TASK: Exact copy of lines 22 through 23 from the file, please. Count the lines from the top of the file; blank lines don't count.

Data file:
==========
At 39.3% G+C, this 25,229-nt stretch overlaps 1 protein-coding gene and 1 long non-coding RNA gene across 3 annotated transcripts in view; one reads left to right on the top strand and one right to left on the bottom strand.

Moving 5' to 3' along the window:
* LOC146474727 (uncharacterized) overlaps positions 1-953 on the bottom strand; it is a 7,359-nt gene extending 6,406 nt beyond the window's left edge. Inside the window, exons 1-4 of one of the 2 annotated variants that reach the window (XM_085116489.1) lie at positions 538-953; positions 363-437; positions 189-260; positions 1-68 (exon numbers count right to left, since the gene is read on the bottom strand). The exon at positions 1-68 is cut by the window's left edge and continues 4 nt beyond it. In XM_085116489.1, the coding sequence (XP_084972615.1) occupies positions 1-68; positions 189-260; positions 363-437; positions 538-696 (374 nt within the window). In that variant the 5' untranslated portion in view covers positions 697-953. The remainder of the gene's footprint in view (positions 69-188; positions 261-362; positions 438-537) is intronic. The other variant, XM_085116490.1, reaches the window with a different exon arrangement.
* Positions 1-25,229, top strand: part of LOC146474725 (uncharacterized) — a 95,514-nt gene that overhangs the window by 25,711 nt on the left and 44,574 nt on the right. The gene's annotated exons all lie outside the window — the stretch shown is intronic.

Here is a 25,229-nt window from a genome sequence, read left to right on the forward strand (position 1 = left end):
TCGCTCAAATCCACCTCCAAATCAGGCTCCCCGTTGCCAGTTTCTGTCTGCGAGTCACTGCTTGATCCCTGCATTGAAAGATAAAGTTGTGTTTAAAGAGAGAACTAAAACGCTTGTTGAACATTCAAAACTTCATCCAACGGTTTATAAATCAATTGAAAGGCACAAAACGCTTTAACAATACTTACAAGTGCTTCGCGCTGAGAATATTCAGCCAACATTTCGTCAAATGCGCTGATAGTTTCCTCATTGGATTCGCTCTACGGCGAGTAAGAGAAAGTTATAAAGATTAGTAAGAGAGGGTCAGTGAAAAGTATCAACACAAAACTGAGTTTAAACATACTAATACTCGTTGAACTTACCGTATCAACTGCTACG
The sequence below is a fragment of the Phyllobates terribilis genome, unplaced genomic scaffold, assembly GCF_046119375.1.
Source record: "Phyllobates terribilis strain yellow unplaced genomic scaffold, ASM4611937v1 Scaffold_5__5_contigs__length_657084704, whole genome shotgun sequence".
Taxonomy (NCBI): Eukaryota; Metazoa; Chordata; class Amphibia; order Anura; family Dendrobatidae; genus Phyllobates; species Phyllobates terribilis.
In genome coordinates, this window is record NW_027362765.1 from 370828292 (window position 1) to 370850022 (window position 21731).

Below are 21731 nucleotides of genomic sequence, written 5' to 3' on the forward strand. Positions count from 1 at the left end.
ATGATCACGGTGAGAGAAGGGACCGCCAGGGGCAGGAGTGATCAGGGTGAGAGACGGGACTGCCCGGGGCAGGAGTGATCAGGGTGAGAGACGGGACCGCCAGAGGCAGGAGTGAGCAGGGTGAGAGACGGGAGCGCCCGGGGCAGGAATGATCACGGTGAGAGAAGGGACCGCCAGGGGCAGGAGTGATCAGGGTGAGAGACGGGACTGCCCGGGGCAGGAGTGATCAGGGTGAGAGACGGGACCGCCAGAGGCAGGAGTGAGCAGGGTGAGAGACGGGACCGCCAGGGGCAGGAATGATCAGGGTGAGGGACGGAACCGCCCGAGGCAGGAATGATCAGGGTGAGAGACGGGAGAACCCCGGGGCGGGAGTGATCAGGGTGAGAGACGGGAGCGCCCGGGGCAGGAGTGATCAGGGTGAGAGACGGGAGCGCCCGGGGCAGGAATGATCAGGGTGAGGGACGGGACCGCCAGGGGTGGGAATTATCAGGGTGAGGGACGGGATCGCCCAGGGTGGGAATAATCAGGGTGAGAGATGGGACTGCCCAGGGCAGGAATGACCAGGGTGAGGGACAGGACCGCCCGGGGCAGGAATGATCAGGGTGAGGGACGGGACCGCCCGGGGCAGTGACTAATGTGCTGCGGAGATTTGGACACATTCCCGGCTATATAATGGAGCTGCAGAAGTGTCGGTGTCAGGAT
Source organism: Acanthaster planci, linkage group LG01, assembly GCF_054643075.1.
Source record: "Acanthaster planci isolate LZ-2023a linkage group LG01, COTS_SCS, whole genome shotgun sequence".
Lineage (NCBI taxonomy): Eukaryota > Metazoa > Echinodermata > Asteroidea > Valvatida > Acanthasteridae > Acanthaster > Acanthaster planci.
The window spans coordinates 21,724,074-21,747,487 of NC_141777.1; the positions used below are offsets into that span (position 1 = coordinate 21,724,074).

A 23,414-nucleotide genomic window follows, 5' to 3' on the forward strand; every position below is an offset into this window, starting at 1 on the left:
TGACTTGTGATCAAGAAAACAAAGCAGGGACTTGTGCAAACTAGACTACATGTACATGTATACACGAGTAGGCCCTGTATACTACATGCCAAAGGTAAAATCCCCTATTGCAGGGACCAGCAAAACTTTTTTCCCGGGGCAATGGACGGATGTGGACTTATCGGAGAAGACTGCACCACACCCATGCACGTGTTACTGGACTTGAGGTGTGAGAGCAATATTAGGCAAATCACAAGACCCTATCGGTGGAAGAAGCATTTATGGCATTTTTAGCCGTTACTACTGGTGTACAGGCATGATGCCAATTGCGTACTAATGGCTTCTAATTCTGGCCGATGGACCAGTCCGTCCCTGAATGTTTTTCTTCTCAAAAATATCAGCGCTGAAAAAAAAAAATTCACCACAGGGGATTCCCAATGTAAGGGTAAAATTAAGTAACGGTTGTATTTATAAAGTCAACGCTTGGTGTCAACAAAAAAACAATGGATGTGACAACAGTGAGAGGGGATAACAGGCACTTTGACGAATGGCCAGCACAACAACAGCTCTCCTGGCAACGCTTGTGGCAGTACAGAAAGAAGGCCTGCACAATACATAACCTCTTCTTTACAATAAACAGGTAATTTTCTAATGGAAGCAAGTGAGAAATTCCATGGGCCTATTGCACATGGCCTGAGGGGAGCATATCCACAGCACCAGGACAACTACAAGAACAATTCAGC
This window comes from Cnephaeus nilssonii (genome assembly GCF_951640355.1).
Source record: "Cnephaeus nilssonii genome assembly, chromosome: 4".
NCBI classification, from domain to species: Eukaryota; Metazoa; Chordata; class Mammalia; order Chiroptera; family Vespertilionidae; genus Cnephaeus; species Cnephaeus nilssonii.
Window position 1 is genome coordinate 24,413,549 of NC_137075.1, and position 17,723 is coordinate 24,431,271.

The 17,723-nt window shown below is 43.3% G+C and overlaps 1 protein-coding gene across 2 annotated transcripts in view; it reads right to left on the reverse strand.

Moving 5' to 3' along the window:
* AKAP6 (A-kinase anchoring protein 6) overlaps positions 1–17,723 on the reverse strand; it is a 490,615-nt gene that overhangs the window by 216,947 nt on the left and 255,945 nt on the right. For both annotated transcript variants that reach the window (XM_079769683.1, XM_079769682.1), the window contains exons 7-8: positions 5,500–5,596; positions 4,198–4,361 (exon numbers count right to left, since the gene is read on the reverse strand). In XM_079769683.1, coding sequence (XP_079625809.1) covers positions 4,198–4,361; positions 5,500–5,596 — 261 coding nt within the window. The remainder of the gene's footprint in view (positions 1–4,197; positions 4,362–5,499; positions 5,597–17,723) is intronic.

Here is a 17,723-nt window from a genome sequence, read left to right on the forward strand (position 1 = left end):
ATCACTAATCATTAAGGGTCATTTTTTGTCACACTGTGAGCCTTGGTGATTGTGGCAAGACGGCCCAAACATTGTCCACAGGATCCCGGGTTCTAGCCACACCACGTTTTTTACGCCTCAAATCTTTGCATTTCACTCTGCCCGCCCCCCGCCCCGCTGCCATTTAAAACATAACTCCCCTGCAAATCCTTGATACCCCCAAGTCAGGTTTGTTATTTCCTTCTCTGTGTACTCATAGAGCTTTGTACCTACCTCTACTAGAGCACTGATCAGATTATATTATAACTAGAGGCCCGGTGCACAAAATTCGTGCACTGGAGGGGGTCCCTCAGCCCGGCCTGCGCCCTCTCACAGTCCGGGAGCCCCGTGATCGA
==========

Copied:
Window position 1 is genome coordinate 24,413,549 of NC_137075.1, and position 17,723 is coordinate 24,431,271.

The 17,723-nt window shown below is 43.3% G+C and overlaps 1 protein-coding gene across 2 annotated transcripts in view; it reads right to left on the reverse strand.